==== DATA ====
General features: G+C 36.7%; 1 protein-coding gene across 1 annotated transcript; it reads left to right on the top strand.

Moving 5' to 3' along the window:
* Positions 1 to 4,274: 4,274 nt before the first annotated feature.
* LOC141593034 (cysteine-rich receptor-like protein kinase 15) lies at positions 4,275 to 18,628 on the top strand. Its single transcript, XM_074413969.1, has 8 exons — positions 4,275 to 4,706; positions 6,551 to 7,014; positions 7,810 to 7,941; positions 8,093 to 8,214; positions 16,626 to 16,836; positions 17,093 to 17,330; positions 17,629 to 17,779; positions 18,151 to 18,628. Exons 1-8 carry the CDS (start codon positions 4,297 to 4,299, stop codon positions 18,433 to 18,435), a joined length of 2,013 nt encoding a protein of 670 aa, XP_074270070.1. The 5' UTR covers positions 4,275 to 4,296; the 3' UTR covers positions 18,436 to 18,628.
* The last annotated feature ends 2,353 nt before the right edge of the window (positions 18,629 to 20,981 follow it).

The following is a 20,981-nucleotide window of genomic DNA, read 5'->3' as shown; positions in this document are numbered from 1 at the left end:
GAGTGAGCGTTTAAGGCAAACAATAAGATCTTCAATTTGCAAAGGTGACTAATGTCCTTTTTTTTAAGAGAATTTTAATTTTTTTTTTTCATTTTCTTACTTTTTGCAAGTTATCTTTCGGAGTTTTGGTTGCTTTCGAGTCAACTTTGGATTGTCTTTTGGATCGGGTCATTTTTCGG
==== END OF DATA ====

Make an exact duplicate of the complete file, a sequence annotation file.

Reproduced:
General features: G+C 36.7%; 1 protein-coding gene across 1 annotated transcript; it reads left to right on the top strand.

Moving 5' to 3' along the window:
* Positions 1 to 4,274: 4,274 nt before the first annotated feature.
* LOC141593034 (cysteine-rich receptor-like protein kinase 15) lies at positions 4,275 to 18,628 on the top strand. Its single transcript, XM_074413969.1, has 8 exons — positions 4,275 to 4,706; positions 6,551 to 7,014; positions 7,810 to 7,941; positions 8,093 to 8,214; positions 16,626 to 16,836; positions 17,093 to 17,330; positions 17,629 to 17,779; positions 18,151 to 18,628. Exons 1-8 carry the CDS (start codon positions 4,297 to 4,299, stop codon positions 18,433 to 18,435), a joined length of 2,013 nt encoding a protein of 670 aa, XP_074270070.1. The 5' UTR covers positions 4,275 to 4,296; the 3' UTR covers positions 18,436 to 18,628.
* The last annotated feature ends 2,353 nt before the right edge of the window (positions 18,629 to 20,981 follow it).

The following is a 20,981-nucleotide window of genomic DNA, read 5'->3' as shown; positions in this document are numbered from 1 at the left end:
GAGTGAGCGTTTAAGGCAAACAATAAGATCTTCAATTTGCAAAGGTGACTAATGTCCTTTTTTTTAAGAGAATTTTAATTTTTTTTTTTCATTTTCTTACTTTTTGCAAGTTATCTTTCGGAGTTTTGGTTGCTTTCGAGTCAACTTTGGATTGTCTTTTGGATCGGGTCATTTTTCGG